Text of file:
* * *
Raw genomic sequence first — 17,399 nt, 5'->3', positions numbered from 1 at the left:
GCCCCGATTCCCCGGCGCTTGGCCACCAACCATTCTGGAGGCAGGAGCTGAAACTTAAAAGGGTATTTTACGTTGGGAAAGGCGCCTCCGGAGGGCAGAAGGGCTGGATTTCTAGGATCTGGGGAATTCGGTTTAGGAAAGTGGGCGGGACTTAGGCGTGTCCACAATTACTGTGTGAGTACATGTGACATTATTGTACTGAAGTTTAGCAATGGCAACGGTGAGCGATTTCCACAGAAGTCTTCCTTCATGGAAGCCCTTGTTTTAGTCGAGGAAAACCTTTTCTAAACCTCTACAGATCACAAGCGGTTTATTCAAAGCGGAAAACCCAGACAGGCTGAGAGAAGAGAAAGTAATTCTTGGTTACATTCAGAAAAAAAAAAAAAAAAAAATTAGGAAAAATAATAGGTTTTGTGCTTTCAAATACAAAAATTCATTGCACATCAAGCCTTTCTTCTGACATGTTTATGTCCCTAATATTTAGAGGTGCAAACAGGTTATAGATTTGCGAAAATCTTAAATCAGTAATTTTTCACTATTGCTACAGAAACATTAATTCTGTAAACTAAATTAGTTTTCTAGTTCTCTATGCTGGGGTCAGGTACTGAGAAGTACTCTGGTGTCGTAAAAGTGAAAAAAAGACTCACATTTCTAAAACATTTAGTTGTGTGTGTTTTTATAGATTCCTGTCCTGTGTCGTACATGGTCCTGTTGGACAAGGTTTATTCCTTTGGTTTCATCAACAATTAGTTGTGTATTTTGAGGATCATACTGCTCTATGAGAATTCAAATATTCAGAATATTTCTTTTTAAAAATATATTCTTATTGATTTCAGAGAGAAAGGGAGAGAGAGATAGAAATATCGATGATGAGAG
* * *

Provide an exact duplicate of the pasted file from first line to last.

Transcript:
Raw genomic sequence first — 17,399 nt, 5'->3', positions numbered from 1 at the left:
GCCCCGATTCCCCGGCGCTTGGCCACCAACCATTCTGGAGGCAGGAGCTGAAACTTAAAAGGGTATTTTACGTTGGGAAAGGCGCCTCCGGAGGGCAGAAGGGCTGGATTTCTAGGATCTGGGGAATTCGGTTTAGGAAAGTGGGCGGGACTTAGGCGTGTCCACAATTACTGTGTGAGTACATGTGACATTATTGTACTGAAGTTTAGCAATGGCAACGGTGAGCGATTTCCACAGAAGTCTTCCTTCATGGAAGCCCTTGTTTTAGTCGAGGAAAACCTTTTCTAAACCTCTACAGATCACAAGCGGTTTATTCAAAGCGGAAAACCCAGACAGGCTGAGAGAAGAGAAAGTAATTCTTGGTTACATTCAGAAAAAAAAAAAAAAAAAAATTAGGAAAAATAATAGGTTTTGTGCTTTCAAATACAAAAATTCATTGCACATCAAGCCTTTCTTCTGACATGTTTATGTCCCTAATATTTAGAGGTGCAAACAGGTTATAGATTTGCGAAAATCTTAAATCAGTAATTTTTCACTATTGCTACAGAAACATTAATTCTGTAAACTAAATTAGTTTTCTAGTTCTCTATGCTGGGGTCAGGTACTGAGAAGTACTCTGGTGTCGTAAAAGTGAAAAAAAGACTCACATTTCTAAAACATTTAGTTGTGTGTGTTTTTATAGATTCCTGTCCTGTGTCGTACATGGTCCTGTTGGACAAGGTTTATTCCTTTGGTTTCATCAACAATTAGTTGTGTATTTTGAGGATCATACTGCTCTATGAGAATTCAAATATTCAGAATATTTCTTTTTAAAAATATATTCTTATTGATTTCAGAGAGAAAGGGAGAGAGAGATAGAAATATCGATGATGAGAG